1321 Death of Dante Alighieri shortly after his completion of the Divina Commedia.
1322 Charles IV, the Fair, King of France. (Rules until 1328).
1325 Traditional date of the Aztecs arrival in Tenochtitlán (Mexico City).

The Teutonic Knights go on crusade in Poland and Lithuania. They defeat the Poles in 1333.

Queen Isabella and Roger Mortimer sail from France with an army to rebel against Edward II, King of England.


Edward III crowned king. He comes to power at age fourteen after a coup d'état takes place against his father, Edward II. (According to legend, Edward II was killed in a particularly gruesome manner nine months later while in prison.)

Holy Roman Emperor Louis IV invades Italy and declares Pope John XXII deposed.


Edward marries Filipino of Hainault. He is fifteen years old.

Philip VI, King of France ascends to the throne. He is the first king of the House of Valois.

1329 David II, King of Scotland succeeds to the Scottish throne after his father, Robert the Bruce, dies. David II rules until 1371.

Edward, the Black Prince, born as son of Edward IV.

Edward III assumes full royal authority.

Birth of John Gower (dies 1408)

1331 England at war with Scotland and Scotland's French allies.
1332 Edward Balliol, son of John Balliol, attempts to seize the throne of Scotland with the help of the English. The Scots repel his advance and force him back across the border.

Edward III invades Scotland on Balliol's behalf and defeats the Scots at the battle of Halidon Hill.

Emperor Daigo II of Japan overthrows the Hojo family of Shoguns and sets up a period of dictatorship until 1336.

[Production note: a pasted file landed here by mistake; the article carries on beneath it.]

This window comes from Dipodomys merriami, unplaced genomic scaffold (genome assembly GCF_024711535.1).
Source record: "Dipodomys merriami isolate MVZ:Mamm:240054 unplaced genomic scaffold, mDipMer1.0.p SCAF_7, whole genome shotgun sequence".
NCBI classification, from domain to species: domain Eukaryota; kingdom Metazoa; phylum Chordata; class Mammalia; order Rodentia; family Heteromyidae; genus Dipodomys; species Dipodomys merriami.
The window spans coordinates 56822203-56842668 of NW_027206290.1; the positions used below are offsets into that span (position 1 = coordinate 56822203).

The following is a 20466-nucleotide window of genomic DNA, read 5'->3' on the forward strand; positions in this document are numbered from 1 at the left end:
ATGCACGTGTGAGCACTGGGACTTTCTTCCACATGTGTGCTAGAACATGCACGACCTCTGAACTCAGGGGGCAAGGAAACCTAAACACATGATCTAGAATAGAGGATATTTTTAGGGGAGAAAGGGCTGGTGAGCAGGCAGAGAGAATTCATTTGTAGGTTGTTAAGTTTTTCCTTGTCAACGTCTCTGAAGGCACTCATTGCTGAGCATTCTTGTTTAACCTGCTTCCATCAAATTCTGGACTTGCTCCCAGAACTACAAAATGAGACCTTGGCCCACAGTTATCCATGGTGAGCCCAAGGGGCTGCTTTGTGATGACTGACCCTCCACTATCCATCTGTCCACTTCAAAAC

1334 Pope Benedict XII ascends to Papal See. He holds the See until 1342.

Pope Benedict XII issues reforms for the monastic orders.

Boccaccio begins Il Filostrato (source of Chaucer's Troilus and Criseyde)

1336 Revolution in Japan; Daigo II enters exile.
1337 Birth of Jean Froissart, French poet and chronicler (he dies 1404)
1337-1453 The Hundred Years' War, a conflict between France and England. Edward III, provoked by French attacks on his territories in France, declares himself king of France based on his mother's lineage. His ambition is to recover the territories England used to hold in France. The wars end in 1453.

Declaration of Rense: Electors of the Holy Roman Empire declare the empire to be a separate entity from the papacy.

Treaty of Coblenz forms an alliance between England and the Holy Roman Empire.

Giovanni Boccaccio completes Il Filostrato.


England unsuccessfully attempts to invade northern France (First major military expedition of the Hundred Years' War, often considered the conflict's beginning).Geoffrey Chaucer's father (John Chaucer) participates in the company of Edward III.

1339 Boccaccio begins Il Teseida delle Nozze d'Emilia (source of Chaucer' s "The Knight's Tale")